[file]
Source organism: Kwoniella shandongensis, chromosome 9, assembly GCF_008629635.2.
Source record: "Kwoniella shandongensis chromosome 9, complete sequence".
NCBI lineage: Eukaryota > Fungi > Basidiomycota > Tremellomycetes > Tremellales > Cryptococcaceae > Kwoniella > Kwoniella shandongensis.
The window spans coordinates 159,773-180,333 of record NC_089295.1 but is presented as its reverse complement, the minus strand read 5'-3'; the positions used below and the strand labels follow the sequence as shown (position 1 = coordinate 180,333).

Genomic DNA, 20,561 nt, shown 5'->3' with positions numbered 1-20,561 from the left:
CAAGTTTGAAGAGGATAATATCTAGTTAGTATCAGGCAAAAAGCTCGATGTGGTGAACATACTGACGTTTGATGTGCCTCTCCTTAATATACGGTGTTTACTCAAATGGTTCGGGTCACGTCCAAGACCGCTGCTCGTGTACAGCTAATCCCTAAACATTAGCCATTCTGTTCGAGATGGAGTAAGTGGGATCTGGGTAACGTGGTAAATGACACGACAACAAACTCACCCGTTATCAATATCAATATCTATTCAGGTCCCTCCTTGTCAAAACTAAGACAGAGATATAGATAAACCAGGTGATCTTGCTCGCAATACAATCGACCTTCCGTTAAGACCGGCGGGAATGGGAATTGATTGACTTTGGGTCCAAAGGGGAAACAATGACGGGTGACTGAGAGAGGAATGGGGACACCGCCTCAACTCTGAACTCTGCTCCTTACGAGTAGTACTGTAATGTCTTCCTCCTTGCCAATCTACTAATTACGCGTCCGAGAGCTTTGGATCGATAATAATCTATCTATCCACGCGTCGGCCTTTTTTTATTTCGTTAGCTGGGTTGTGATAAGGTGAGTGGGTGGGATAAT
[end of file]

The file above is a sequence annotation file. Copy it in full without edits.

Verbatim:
Source organism: Kwoniella shandongensis, chromosome 9, assembly GCF_008629635.2.
Source record: "Kwoniella shandongensis chromosome 9, complete sequence".
NCBI lineage: Eukaryota > Fungi > Basidiomycota > Tremellomycetes > Tremellales > Cryptococcaceae > Kwoniella > Kwoniella shandongensis.
The window spans coordinates 159,773-180,333 of record NC_089295.1 but is presented as its reverse complement, the minus strand read 5'-3'; the positions used below and the strand labels follow the sequence as shown (position 1 = coordinate 180,333).

Genomic DNA, 20,561 nt, shown 5'->3' with positions numbered 1-20,561 from the left:
CAAGTTTGAAGAGGATAATATCTAGTTAGTATCAGGCAAAAAGCTCGATGTGGTGAACATACTGACGTTTGATGTGCCTCTCCTTAATATACGGTGTTTACTCAAATGGTTCGGGTCACGTCCAAGACCGCTGCTCGTGTACAGCTAATCCCTAAACATTAGCCATTCTGTTCGAGATGGAGTAAGTGGGATCTGGGTAACGTGGTAAATGACACGACAACAAACTCACCCGTTATCAATATCAATATCTATTCAGGTCCCTCCTTGTCAAAACTAAGACAGAGATATAGATAAACCAGGTGATCTTGCTCGCAATACAATCGACCTTCCGTTAAGACCGGCGGGAATGGGAATTGATTGACTTTGGGTCCAAAGGGGAAACAATGACGGGTGACTGAGAGAGGAATGGGGACACCGCCTCAACTCTGAACTCTGCTCCTTACGAGTAGTACTGTAATGTCTTCCTCCTTGCCAATCTACTAATTACGCGTCCGAGAGCTTTGGATCGATAATAATCTATCTATCCACGCGTCGGCCTTTTTTTATTTCGTTAGCTGGGTTGTGATAAGGTGAGTGGGTGGGATAAT